HILLBOROUGH STUDIO Location: 64 Grenville Street Toronto. Owner operator: Adrian Dingle +
Contributor: A. L. Alexander, Hunter Barker, Frank Brookwood, H. Caulfield, Clayton Dexter, Adrian Dingle, Pat Dingle, Glen Guest, Leon James, Jack Loudon, André Kulbach, René Kulbach, H. B. Ohrt.
Character: Clue Catchers, Derek Of Bras d’Or, Happy Holden, The Mums: Maxi & Mini, Nelvana Of The Northern Lights, The Rapier, The Searunners. Spanner Preston, The Sword of Destiny, Tang, Trigger Dunston.
With the outbreak of World War 2, the market for fine art – portraits and landscape – shriveled up as financial resources were diverted to the war effort. Many artists, including Adrian Dingle and his associates applied to be war artists but the opening were few and quickly filled by established artists like members of the Group of Seven. It was then that a small group around Dingle decided to take advantage of the limitation the War Exchange Conservation Act had put on the import of U.S. nonessential goods and go into the graphic periodical business.
Hillborough Studio launched Triumph Adventure, 1-1 August 1942 and so became the second Toronto company to get its product on the market. It preceded Bell Features WOW, 1-1 by one month.
The core group for Triumph Adventure, included, writer H.B. Ohrt. and illustrator Léon James doing “Spanner Preston: Spies of the Airways”, writer Frank Brookwood and illustrator René Kulbach doing “Tang: The Story of the Western Range”, Adrian Dingle the mainstay, cartooned “Nelvana”, and a filler “The Mums: Maxi and Mini”. He illustrated “Clue Catchers” written by his wife Pat Dingle who based them on submissions from readers and drew portraits of military heroes. Around this core were occasional players such René’s brother André Kulbach, the writer/illustrator team of Glen Guest and A.L. Alexander who did the short lived “Derek of Bras d’Or” and a promising cartoonist H. Caulfield who joined the team in the dying days of the company and produced “Escape” and Commando”. Writer H.B. Ohert replaced Frank Brookwood as storyteller on “Tang”. As additional creators joined Dingle’s filler features, “The Mums” and the portraits decreased in frequency.
Hllborough began a second periodical called Top Flight Comics which used mostly different artists. The features included “The Rapier, by Clayton Dexter, “The Searunners” and “Trigger Dunstan” by Hunter Barker “Happy Holden” by Jack Loudon and Caulfield, and “The Sword Of Destiny” by Adrian. The last two individuals being the only artists to appear in both periodicals.
The weak link in the team was an unnamed investor who, provided about $400 in capital and who according to Dingle in a 1973 interview by Dave Sim, “… was a worry wart and used to come in every morning and say ‘Well now, fellows, what worries me is this.’”.
Hillborough was able to publish six issues of Triumph-Adventure Comics and one issue of Top Flight Comics before it succumbed. The last issue for both periodicals was February 1942. In the same 1973 interview Dingle commented, “I remember taking all the debts and the broken partnership down to Cy Bell. To my surprise, I found the masthead for Triumph Comics was already made up and ready to roll. He was anticipating me. So he took over all the debts. And I was on salary then. And that’s how I really got started for those few years.” That issue of Triumph, as Triumph Adventure was now called, was both unnumbered and undated but probably came out in March 1942, since there is an advertisement in the magazine for Dime, 1 which is dated as Feb. 1942.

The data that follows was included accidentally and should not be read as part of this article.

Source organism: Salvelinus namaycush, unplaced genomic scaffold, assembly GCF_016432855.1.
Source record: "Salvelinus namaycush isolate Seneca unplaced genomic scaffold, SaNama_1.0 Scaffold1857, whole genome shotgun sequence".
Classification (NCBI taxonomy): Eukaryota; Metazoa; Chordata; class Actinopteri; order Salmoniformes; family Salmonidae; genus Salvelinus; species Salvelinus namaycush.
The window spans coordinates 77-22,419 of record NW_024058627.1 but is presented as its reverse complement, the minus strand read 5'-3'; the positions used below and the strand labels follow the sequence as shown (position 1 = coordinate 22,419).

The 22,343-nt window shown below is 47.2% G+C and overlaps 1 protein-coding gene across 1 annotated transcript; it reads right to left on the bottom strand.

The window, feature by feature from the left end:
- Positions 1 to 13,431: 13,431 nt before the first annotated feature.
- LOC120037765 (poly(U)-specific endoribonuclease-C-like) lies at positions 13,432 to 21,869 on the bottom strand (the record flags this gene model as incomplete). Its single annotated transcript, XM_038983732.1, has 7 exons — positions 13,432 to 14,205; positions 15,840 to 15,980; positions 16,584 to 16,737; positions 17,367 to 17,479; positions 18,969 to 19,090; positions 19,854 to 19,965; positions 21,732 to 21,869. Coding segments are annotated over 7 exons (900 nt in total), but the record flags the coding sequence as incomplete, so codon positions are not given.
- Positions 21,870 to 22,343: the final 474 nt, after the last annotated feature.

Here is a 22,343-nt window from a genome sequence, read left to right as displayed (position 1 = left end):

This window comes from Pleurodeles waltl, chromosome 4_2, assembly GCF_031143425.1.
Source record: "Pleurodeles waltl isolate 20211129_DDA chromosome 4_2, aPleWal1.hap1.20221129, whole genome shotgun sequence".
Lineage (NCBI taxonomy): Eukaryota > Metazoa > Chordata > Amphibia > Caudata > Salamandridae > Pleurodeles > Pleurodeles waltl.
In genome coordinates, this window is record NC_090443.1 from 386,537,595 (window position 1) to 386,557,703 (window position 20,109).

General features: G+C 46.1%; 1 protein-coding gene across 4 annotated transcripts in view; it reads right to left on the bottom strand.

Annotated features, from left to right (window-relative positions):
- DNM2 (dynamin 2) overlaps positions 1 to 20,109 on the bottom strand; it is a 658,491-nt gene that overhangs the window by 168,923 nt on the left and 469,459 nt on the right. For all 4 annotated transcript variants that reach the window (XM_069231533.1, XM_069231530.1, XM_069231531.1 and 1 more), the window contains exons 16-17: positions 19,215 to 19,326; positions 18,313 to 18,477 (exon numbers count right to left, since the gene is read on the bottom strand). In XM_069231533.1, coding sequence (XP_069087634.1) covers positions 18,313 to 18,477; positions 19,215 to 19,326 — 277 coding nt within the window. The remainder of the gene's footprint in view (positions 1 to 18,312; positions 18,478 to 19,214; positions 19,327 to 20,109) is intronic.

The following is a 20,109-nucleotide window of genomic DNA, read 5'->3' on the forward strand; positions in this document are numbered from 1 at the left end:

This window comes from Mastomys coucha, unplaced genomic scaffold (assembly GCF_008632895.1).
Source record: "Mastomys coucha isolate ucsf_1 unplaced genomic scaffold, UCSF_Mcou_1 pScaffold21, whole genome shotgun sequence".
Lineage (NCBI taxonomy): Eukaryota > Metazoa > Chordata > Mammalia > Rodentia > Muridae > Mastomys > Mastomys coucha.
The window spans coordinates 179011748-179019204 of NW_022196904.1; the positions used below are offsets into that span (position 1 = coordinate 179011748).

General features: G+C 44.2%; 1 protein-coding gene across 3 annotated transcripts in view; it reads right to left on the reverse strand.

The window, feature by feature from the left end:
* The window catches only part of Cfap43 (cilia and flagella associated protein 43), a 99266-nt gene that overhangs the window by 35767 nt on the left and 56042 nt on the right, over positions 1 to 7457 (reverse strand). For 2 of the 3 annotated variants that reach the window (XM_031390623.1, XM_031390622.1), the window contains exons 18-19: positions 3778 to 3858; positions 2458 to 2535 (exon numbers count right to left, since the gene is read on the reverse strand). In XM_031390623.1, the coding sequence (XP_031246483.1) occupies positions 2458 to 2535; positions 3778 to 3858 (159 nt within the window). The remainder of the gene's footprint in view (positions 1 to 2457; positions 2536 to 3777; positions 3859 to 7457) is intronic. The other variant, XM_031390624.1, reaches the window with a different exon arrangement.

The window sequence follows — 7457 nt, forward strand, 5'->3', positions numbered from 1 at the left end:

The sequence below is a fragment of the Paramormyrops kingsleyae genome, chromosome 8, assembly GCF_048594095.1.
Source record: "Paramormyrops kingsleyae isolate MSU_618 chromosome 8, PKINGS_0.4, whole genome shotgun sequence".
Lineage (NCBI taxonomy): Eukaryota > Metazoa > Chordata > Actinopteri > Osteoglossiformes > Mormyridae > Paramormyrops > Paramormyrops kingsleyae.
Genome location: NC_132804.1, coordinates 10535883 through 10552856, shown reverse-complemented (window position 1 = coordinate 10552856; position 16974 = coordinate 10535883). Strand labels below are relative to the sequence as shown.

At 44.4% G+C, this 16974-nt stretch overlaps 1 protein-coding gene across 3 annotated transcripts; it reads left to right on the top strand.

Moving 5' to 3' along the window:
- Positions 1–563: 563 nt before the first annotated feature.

Only Adrian and the Kulbach brothers crossed over to Bell Features. Hunter Barker, H. Caulfield, Clayton Dexter, Jack Loudon, H. B. Ohert andr Léon James did not make the transition. Since their material was better than what replaced it, in the new Triumph Comics it can only be assumed the choice was theirs. “Clue Catchers” written by Pat Dingle did not move to Bell Features which is not surprising since she remarked in the 1973 interview that she didn’t like writing. Top Flight Comics did not make the transfer either.
The overall quality of Triumph suffered in the transfer but for Cy Bell it was definitely a coup. He doubled his staff of accomplished artists as Dingle, René and André Kulbach joined Lou Skuce, Edward Legault and recently arrived Edmond Good on the Bell Features staff. He gained an Artistic Director who had extensive visual experience. He gained two established serials “Nelvana” and “Tang” plus an additional title. One competitor was eliminated while Bell’s position against his other major competitor Anglo-American was greatly strengthened.
It is sad that Hillborough didn’t survive. During its existence, this artist driven company had already made significant contributions to the wartime graphic heritage, and had it continued undoubtedly would have contributed a great deal more.
PERIODICAL GRAPHIC ANTHOLOGY:
Top Flight Comics, 1-1, February 1942.
|Triumph-Adventure Comics. Black & white interior.|
1 -2, September 1941.
|l-3, October 1941.
l-4, November 1941.
l-6, Feb. 1942.
Triumph Comics –Adventure, l-6, Feb. 1942 was the last issue published by Hillborough Studio. Triumph Comics, no number, no date was the first issue published by Bell Features & Publishing Ltd.
Guardians of the North: The National Superhero in Canadian Comic-Book Art Writ., John Bell. Ottawa, National Archives of Canada, 1992. A catalogue for the exhibit of the same name.
“A conversation with Adrian and Pat Dingle and Bill Thomas.” Writ., Dave Sim. Now and Then Times, 1-2, Oct. 1973: 27+.
“Whatever Happened to …?” Writ., Peter Harris. Globe and Mail, 23 Oct. 1982: Fanfare 7.
For other Triumph Adventure covers see NELVANA OF THE NORTHERN LIGHTS & TANG
Triumph-Adventure Comics, l-1, August1941.
Triumph-Adventure Comics, l-5, January1942.
This advertisement appeared on the back cover of Triumph Adventure Comics, 1-5, January 1942.